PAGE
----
A strong social safety net is the foundation of a strong community. We should always have access to support and a baseline of financial stability, even when life throws unexpected challenges at us.

Washington state’s social safety net is formed in large part by its state-funded assistance programs, which are designed to protect children and adults from the harmful effects of deep poverty. However, program cuts and the rising cost of living have made it more difficult for people to get the help they need.

Poverty Action works to strengthen basic needs supports and advocate for policies that will ensure a baseline of economic security, no matter the situation. Our work is focused on three programs in particular: one that supports families with children, and two that support adults with disabilities.

Providing Assistance to Families with Children

Temporary Assistance for Needy Families (TANF) / WorkFirst is the primary way that Washington state protects children and families from the trauma and debilitating effects of deep poverty. The program provides cash assistance and child care to families while parents participate in WorkFirst, which helps in job search, training, and addresses barriers to employment. Although there are thirty percent more families with children living in deep poverty today than a decade ago, our TANF program is serving more than 30,000 fewer families today than ten years ago. That’s tens of thousands of children in poverty who have been left behind by our state.

What We’re Doing About It:

Woman holding sign that reads TANF IS...a lifeline and way to keep our families safe and warm while we get back on our feet.

Poverty Action supports policy changes to TANF that restore common sense policies that prioritize family and child well-being over a rigid focus on compliance.

  • Undo harsh TANF policies that keep families from accessing TANF. These include enacting common sense time limit extensions and easing harsh sanction policies, including full-family sanctions which entirely eliminates a family’s grant while they are in sanction status.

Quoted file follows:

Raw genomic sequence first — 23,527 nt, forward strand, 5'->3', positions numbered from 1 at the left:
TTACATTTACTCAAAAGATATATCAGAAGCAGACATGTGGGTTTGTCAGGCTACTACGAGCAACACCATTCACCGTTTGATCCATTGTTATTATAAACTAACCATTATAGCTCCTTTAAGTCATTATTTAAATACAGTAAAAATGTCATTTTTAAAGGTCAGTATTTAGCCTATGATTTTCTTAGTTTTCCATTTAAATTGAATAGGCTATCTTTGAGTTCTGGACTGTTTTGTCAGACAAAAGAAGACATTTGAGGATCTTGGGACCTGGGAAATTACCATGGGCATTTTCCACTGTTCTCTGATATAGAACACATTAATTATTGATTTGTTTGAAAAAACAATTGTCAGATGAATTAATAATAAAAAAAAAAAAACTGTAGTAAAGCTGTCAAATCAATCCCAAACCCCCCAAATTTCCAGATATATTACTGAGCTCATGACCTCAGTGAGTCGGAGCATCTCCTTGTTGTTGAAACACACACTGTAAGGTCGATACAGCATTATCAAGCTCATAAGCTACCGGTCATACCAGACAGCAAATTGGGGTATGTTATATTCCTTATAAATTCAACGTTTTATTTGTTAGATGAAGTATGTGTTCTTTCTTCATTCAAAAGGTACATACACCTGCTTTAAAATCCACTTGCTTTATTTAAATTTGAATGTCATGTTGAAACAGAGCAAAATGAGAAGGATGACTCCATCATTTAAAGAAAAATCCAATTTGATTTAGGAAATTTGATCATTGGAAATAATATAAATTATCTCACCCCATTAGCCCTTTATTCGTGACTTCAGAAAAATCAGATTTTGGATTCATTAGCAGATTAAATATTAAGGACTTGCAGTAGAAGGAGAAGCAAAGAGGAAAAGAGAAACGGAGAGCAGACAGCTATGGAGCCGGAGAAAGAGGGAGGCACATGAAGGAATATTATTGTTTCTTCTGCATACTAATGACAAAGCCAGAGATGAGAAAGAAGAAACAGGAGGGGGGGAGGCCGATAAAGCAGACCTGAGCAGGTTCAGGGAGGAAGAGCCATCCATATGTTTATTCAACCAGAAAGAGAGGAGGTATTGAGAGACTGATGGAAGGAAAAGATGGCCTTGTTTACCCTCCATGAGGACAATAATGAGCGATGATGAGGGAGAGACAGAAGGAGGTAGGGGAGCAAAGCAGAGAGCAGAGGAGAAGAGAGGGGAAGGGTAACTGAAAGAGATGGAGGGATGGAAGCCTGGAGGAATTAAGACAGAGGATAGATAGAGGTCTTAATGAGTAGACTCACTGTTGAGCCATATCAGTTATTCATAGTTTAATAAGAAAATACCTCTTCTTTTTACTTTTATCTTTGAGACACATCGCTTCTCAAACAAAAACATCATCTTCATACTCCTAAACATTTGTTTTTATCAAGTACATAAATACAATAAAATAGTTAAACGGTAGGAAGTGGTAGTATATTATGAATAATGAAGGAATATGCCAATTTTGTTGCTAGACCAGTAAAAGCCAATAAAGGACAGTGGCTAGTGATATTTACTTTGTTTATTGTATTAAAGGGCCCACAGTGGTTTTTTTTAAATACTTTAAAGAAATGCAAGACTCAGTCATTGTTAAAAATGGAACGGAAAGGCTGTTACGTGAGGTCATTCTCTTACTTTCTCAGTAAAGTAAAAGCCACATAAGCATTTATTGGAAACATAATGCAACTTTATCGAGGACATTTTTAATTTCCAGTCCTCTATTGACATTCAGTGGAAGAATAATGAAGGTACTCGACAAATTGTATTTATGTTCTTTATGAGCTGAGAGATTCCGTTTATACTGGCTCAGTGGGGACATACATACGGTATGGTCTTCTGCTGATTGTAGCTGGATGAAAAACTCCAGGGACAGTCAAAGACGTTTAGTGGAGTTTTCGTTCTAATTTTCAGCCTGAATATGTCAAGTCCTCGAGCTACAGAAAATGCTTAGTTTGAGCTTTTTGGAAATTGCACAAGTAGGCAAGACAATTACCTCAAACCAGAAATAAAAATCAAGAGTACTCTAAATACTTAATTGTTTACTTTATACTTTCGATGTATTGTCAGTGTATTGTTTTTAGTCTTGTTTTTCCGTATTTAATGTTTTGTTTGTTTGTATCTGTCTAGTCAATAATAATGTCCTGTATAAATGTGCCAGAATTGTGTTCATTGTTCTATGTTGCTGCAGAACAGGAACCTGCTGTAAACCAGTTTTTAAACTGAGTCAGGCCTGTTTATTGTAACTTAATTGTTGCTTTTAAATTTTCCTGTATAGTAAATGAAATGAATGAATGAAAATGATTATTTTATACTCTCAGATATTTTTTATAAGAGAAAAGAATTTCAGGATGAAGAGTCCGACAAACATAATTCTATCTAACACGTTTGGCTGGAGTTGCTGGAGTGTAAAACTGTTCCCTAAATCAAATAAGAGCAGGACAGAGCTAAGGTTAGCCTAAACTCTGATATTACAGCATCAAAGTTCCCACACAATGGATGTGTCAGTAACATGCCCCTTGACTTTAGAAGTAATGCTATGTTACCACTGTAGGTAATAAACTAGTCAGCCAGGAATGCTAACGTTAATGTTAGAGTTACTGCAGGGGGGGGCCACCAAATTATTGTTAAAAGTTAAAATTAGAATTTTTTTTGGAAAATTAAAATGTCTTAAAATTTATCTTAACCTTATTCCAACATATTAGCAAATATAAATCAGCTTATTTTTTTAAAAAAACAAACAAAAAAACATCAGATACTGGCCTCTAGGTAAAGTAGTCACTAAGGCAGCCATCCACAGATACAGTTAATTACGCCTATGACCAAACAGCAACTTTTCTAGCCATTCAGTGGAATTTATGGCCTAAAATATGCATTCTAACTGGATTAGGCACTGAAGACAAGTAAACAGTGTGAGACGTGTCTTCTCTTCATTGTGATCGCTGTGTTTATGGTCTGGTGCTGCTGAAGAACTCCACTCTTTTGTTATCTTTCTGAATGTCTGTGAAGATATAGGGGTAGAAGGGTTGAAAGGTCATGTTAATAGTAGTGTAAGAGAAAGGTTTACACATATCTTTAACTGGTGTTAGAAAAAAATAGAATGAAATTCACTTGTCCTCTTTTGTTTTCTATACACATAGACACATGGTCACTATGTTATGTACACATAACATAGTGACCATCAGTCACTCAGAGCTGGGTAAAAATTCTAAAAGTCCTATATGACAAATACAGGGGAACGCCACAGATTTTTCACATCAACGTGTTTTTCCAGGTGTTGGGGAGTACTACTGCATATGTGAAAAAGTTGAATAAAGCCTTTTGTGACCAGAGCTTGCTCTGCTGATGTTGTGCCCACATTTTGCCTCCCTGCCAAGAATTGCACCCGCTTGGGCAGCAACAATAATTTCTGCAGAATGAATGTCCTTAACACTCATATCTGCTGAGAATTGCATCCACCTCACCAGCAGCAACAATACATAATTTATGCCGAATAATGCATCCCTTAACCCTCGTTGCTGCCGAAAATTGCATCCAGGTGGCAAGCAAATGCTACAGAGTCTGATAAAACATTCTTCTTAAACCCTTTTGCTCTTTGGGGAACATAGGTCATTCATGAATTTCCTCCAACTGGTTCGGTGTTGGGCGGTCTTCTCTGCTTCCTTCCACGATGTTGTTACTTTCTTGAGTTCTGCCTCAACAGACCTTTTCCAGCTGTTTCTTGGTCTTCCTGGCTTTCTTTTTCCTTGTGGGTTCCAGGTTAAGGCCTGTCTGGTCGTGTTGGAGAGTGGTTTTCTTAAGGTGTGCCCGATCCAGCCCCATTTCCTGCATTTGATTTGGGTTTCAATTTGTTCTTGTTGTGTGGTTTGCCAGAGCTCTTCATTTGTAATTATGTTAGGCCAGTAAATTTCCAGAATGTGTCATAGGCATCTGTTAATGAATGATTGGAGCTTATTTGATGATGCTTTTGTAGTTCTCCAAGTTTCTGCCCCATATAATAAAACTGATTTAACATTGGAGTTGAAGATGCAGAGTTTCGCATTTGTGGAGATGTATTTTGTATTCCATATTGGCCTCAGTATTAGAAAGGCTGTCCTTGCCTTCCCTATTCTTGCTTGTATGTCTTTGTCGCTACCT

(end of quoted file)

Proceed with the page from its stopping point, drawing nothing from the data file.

•  Re-instate the Child Support Pass-Through for TANF families, which would allow families to receive a portion of their child support payments currently withheld by the state.

Providing Assistance to Adults With Disabilities

Washington state offers temporary financial assistance to eligible adults with mental illnesses or physical disabilities. We focus on the two following programs:

  • Housing and Essential Needs (HEN)– a program that ensures that extremely low income people diagnosed with significant mental illnesses or physical disabilities can meet their basic needs. The program provides rent, utility, and transportation assistance, as well as access to health and hygiene items. While HEN is a highly effective program for preventing homelessness for extremely low-income people with disabilities, the current funding shortage is significantly limiting its impact. As a result, county providers are incurring wait lists and eligible clients are not being served. 
  • Aged, Blind, and Disabled (ABD)— this program helps extremely low-income adults with permanent mental health illnesses or physical disabilities by providing modest cash assistance of up to $197 per month.  The ABD cash grant remains at an all-time low after being slashed during the Great Recession, meaning recipients have fewer resources for out-of-pocket expenses.

What We’re Doing About It:

Poverty Action supports policies that prioritize the health, wellness, and stability of Washingtonians with disabilities living on low incomes.

  • Ensure shallow rental subsidies are available in high-cost regions of the state, so that the transition to federal disability benefits doesn’t result in an eviction or a return to homelessness.
  • Significantly raise the ABD cash grant to be on par with other cash assistance programs in Washington state, and eliminate ABD’s Shelter Penalty which punishes recipients for having safe, reliable shelter.